The New Online Journalists #11: Jack Dearlove

Jack Dearlove

Reviving an ongoing series of profiles of young journalists, I interviewed Leeds university journalism student Jack Dearlove about his work in data journalism. Jack works as a BA on BBC Radio York’s Breakfast show and is also a third year Broadcast Journalism student at the University of Leeds, where he is News Editor for Leeds Student Radio.

How did you get into data journalism?

I started exploring data journalism when I saw how the Guardian was publishing stories attached to the raw spreadsheets on their blog. I liked the way they could bring a little extra to a story by digging up a big old spreadsheet and letting people play around with it.

I’m really a spreadsheet guy, doing the classic autofilter and then ordering things by the biggest and smallest values and slowly going down each line in the spreadsheet. This can take a while but it’s the only way you can be sure you’ve seen the whole picture.

I’d like to get into ‘scraping’ but haven’t really had the time to play around with it. But any technique that means data that I might not have naturally come across is something I’d love to get the hang of.

How do you use it in your work for the BBC?

I’ve worked for the BBC for nearly 4 years and it’s something i’ve built into my role as my job has changed. It will certainly be something that I use when it comes to future job interviews though, because hopefully it sets me apart from your standard journalist.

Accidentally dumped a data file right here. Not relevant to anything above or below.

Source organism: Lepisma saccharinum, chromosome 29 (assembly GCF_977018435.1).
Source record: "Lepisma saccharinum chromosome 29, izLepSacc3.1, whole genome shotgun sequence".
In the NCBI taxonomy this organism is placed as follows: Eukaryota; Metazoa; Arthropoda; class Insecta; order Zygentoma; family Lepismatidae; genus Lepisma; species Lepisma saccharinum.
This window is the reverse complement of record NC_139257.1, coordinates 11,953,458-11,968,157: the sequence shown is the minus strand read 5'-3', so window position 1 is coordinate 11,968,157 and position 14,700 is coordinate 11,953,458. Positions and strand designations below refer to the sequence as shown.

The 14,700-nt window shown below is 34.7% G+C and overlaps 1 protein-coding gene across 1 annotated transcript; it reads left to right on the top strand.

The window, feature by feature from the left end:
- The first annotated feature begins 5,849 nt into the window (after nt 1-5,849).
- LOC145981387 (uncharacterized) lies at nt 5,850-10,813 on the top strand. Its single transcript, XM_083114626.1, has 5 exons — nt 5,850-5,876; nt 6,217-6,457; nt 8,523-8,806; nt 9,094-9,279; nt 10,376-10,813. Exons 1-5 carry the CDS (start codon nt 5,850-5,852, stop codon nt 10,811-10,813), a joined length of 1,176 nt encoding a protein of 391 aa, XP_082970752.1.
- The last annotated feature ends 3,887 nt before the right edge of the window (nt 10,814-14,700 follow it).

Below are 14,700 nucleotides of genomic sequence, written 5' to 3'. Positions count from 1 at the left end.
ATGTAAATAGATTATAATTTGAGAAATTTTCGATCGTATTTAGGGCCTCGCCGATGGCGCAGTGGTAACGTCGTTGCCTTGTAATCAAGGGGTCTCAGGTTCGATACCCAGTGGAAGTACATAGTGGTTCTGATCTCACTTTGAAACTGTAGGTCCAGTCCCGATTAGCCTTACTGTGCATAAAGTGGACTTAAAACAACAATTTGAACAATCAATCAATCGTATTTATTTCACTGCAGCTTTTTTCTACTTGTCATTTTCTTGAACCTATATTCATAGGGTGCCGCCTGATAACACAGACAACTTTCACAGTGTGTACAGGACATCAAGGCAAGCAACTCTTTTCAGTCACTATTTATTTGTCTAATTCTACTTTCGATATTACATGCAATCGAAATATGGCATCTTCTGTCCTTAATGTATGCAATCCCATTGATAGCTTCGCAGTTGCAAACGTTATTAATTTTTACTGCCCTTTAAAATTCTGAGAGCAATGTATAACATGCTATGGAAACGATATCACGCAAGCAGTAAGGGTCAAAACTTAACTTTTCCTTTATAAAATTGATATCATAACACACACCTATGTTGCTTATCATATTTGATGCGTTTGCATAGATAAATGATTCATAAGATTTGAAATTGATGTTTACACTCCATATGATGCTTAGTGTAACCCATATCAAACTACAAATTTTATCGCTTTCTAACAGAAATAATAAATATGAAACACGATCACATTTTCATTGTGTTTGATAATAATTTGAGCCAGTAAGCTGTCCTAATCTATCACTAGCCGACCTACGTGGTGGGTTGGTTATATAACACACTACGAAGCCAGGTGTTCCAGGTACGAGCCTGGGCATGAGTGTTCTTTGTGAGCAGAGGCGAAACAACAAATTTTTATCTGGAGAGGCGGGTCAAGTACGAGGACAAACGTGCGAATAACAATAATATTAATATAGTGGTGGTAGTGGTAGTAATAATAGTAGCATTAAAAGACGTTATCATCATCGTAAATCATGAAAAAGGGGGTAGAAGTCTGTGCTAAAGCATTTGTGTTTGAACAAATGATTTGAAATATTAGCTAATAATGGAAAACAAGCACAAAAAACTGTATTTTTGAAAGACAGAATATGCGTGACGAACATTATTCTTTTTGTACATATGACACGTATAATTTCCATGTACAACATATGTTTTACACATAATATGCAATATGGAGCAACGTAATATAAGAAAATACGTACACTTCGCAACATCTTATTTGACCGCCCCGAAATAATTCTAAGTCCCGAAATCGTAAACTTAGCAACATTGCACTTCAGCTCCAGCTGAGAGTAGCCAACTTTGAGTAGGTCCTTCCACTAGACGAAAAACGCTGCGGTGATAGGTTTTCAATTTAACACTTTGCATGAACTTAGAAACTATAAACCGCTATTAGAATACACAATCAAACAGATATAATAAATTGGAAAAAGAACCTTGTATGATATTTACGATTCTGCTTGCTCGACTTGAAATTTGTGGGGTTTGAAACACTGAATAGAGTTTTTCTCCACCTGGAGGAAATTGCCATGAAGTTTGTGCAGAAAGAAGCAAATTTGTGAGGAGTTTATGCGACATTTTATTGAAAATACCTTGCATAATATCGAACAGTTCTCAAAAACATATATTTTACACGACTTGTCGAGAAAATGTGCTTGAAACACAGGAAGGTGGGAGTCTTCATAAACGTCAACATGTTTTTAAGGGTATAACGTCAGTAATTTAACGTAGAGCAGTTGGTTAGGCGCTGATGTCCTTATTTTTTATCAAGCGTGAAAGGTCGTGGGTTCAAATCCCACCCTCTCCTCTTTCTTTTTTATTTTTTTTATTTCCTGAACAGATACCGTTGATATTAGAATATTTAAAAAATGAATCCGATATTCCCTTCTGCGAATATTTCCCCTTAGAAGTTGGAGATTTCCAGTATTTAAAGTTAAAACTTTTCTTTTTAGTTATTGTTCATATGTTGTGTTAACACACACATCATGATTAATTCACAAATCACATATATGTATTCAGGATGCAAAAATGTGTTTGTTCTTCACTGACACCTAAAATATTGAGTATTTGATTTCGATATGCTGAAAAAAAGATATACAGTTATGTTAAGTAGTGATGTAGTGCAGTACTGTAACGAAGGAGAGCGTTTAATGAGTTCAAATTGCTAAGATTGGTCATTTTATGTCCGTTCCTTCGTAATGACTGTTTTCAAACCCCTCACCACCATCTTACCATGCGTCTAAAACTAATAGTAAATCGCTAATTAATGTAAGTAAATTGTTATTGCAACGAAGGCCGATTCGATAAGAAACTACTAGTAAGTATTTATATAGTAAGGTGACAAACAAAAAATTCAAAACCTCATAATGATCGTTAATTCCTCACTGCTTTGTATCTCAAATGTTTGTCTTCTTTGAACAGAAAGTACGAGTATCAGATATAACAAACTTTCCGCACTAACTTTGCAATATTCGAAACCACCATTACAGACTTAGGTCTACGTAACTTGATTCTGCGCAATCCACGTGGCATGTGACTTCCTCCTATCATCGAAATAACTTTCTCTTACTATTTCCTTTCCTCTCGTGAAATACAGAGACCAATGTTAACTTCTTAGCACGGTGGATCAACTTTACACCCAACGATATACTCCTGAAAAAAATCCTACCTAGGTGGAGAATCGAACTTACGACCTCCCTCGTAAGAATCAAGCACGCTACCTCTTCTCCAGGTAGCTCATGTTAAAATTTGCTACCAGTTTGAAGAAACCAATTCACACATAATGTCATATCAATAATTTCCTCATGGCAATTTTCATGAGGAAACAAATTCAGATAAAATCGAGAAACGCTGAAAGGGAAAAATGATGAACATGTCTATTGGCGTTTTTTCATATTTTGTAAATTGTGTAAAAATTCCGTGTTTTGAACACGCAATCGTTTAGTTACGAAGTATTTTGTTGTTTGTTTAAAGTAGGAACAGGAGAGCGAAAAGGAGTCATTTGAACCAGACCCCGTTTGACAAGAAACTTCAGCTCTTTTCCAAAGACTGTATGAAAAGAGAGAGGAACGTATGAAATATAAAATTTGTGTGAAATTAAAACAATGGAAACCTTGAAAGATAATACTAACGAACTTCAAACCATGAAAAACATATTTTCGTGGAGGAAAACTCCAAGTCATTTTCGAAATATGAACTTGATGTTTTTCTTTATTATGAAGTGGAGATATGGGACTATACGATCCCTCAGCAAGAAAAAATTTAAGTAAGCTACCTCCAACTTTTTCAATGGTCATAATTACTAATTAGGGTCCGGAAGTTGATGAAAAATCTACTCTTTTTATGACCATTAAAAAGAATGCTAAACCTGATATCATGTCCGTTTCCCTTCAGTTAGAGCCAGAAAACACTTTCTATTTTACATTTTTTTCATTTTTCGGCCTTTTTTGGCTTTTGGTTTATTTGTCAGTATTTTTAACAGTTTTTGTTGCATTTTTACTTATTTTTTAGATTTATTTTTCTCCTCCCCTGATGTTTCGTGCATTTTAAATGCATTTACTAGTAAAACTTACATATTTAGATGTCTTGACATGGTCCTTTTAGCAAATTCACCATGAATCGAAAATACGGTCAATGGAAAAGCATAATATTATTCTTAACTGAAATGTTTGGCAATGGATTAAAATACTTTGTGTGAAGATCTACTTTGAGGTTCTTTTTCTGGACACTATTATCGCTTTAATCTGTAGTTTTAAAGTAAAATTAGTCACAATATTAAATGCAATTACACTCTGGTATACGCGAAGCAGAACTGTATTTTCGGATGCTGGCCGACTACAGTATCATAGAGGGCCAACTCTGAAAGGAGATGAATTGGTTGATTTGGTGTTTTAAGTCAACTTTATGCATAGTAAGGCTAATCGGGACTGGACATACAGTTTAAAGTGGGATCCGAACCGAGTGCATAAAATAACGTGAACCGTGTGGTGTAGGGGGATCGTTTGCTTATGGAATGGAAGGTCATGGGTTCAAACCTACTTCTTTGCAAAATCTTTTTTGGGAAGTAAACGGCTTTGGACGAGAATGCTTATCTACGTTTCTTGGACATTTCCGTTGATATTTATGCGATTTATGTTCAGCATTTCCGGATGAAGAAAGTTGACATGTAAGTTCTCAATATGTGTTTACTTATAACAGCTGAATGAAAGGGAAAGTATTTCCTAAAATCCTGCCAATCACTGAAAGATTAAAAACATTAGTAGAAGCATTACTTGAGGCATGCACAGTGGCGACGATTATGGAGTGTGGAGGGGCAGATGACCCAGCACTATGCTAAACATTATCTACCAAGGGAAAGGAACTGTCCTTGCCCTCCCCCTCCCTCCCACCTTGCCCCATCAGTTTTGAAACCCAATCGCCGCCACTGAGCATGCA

I think my colleagues were quite sceptical at first, but I have a very supportive and data savvy Assistant Editor who’s just as keen to use the techniques as I am. So there’s an air of curiosity, as there is in many newsrooms.

How does it fit into your studies?

It doesn’t really, my course hasn’t featured much about Data Journalism over the past two years and is unlikely to in its final year. It will be something I use when it comes to ‘news days’ though, to cook up a couple of stories before we start chasing others.

The truth of the matter is that I’m quite glad it’s not taught: you can’t really force it on someone because it takes quite a lot of time and effort to get anything from, so it’s not for everyone.

Where do you hope to go from here?

I’m not really sure. I graduate in a year’s time and I’m sure I’ll just be happy for employment. Longer term though I want to be the guy that makes radio people talk about. Not just on the days when something major is happening, but day to day, I want to make radio that I’m consistently proud of and that the audience love.

What tips would you give to other journalism students wanting to get into this side of journalism?

Don’t expect it to deal you an exclusive story every time you look and remember that the data is really raw, it’s missing a lot of context. Especially with ‘expenditure over £500’ data. It’s worth remembering that a sudden drop in series of payments to a particular company after a couple of months of relatively solid expenditure could be because it’s simply dropped below the £500 mark.

Treat it just like any other skill, like going through council minutes. You’re the journalist, don’t expect anyone else to be going through that data.


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